About Sigmund Freud
The Early Years - 1856-1886
Born in 1815, Sigmund Freud’s father, Jakob, was an importer of agricultural produce. His enduring image is that of a father who was pleasant and generous without being much of a stickler for authority.
First marriage: Jakob Freud marries Sally Kanner; from this first marriage came:
Amalia Nathanson, aged 17, married Jakob Freud, aged 37. She was barely older than the eldest of Freud’s sons. She was a lively woman. The wide age difference between Freud’s parents was rather atypical and left a great deal of room of the expansion of the maternal personality. Sigismund Schlomo Freud was born a year after Jakob Freud’s third marriage, on 6 May 1856, in Freiberg, a small market town in Moravia. (Sigismund finally became Sigmund at the age of 22.) From this third marriage came:
For economic reasons the family moved to Freiberg and then Vienna, where they settled once and for all by around 1860. Freud was four years old at the time. Family and friends described Sigmund as a happy, outgoing child, brilliant at school and later at the Leopoldstädter Kommunal-Realgymnasium. Before completing his secondary studies in 1871 at the age of 17, he read, corresponded with and showed an interest in the psychological thought of Ludwig Feuerbach and Johann Friedrich Herbart. He subsequently developed an interest in politics with some childhood friends and later met the philosopher Franz Brentano, who directed his thesis in philosophy. The young Freud’s interests were clearly geared towards the psychological and social dimensions of humanity, but his discovery of Carl Brühl’s essay Nature brought to a head his sense of calling and he decided to take up medicine, against the wishes of his father, who wanted to see him take over the family business to ease his heavy family responsibilities.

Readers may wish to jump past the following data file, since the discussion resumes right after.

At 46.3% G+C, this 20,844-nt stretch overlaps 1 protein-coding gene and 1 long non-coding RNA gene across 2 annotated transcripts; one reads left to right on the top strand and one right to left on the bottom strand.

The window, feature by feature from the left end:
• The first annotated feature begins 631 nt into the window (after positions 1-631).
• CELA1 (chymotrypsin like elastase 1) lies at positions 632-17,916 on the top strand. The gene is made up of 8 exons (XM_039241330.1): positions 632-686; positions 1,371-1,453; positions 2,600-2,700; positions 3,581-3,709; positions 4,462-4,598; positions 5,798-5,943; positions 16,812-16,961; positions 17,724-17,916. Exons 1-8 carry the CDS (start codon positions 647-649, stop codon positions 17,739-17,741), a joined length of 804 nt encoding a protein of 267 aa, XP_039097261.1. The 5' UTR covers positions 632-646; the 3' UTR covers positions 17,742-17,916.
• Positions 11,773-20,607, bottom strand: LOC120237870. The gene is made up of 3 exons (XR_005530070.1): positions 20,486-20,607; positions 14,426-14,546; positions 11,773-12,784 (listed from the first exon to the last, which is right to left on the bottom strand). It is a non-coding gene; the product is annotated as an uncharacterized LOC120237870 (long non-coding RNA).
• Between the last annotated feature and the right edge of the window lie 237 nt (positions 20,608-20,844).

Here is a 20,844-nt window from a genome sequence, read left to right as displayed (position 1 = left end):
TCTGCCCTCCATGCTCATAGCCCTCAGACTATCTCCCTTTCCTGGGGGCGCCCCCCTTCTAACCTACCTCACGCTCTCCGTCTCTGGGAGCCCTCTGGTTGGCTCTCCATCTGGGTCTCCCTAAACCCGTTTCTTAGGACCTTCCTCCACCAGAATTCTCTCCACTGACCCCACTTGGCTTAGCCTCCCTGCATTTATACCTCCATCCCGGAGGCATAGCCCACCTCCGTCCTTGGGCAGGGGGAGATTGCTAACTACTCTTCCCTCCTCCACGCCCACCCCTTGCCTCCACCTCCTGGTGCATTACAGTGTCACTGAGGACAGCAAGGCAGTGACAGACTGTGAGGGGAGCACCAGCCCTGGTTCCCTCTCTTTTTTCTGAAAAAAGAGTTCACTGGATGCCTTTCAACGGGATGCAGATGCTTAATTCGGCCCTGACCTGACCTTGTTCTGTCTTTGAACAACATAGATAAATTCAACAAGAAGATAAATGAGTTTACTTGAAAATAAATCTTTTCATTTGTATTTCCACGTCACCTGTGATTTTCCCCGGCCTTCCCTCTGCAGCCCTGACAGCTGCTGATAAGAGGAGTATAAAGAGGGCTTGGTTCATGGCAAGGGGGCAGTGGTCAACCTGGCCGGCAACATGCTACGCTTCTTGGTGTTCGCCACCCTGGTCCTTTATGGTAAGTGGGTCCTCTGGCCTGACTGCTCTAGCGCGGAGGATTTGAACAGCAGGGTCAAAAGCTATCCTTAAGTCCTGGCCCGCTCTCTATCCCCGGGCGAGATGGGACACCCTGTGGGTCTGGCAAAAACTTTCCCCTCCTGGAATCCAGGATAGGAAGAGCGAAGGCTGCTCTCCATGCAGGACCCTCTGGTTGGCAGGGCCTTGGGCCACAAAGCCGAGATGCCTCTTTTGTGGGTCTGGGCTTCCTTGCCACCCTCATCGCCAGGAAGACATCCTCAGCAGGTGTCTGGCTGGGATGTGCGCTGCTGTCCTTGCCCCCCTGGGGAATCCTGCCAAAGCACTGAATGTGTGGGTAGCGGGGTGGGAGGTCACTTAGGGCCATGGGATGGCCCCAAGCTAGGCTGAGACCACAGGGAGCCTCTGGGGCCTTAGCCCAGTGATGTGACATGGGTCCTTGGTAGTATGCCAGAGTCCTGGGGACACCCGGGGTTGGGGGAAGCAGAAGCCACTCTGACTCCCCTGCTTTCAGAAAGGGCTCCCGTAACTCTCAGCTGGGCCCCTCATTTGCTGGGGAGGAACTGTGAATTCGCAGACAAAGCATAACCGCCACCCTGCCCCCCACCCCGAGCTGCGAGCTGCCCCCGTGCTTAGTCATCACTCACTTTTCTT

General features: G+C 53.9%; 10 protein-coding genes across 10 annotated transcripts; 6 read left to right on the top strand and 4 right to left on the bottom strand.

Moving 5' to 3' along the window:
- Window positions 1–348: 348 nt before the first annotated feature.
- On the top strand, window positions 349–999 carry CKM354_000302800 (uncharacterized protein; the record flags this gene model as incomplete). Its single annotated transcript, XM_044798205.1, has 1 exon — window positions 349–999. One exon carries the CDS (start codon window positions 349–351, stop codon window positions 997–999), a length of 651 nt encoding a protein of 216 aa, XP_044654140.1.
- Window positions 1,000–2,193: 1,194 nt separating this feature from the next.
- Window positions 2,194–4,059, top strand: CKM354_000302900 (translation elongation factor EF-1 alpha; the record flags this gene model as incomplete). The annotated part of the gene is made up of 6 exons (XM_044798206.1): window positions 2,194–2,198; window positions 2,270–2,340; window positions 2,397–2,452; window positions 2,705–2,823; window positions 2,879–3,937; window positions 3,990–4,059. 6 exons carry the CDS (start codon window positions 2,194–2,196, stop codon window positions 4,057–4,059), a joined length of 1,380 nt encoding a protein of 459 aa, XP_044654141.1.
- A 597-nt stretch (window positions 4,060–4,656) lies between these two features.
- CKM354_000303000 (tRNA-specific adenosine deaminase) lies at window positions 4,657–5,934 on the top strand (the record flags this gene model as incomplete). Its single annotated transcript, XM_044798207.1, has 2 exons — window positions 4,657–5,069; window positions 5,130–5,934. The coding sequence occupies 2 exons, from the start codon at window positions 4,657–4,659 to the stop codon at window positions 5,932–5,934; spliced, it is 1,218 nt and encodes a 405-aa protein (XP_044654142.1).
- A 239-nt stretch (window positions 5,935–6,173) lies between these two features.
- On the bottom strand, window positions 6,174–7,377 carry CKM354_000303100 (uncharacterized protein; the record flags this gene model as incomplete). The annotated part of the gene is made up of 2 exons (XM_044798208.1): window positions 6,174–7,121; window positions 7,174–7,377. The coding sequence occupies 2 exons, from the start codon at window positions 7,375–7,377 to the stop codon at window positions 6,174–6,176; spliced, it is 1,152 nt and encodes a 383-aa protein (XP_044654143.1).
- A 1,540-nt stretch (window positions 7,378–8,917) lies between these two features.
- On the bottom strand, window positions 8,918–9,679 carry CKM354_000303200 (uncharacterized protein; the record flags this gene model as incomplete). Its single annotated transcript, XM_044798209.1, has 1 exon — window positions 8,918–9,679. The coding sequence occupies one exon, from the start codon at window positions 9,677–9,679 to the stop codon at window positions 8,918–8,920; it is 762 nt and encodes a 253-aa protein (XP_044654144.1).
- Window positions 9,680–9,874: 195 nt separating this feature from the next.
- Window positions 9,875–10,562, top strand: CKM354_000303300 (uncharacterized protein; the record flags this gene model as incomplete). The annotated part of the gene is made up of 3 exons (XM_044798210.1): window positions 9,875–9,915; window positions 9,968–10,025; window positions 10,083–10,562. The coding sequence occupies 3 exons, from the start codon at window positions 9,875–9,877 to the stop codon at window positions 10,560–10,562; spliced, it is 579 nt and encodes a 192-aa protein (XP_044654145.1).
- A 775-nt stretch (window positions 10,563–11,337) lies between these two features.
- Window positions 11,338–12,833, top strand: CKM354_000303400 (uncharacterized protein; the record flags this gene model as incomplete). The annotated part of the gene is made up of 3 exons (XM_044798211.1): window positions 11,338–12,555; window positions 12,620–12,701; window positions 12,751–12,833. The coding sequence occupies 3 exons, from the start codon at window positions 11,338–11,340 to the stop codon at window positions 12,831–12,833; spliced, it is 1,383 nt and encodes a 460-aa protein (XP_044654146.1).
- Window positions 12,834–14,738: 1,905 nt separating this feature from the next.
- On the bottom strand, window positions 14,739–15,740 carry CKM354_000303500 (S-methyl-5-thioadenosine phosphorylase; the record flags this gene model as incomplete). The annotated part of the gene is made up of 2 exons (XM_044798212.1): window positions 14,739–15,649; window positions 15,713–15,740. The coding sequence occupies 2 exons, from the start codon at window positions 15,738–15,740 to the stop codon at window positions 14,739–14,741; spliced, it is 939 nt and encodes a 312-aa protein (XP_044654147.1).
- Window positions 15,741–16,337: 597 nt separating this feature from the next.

Joseph Breuer’s patient, Anna O., made a great impression on Freud. Under hypnosis she remembered all the details of the original situation in which her hysterical symptoms appeared. After the recollection of her traumatic affects, Anna O’s symptoms disappeared. Freud spoke of this without awakening any interest in Jean-Martin Charcot. Charcot had shown that such hypnotic manifestations were real. He had created new symptoms under hypnosis and conceived a clinical classification for hysterical symptomatology.
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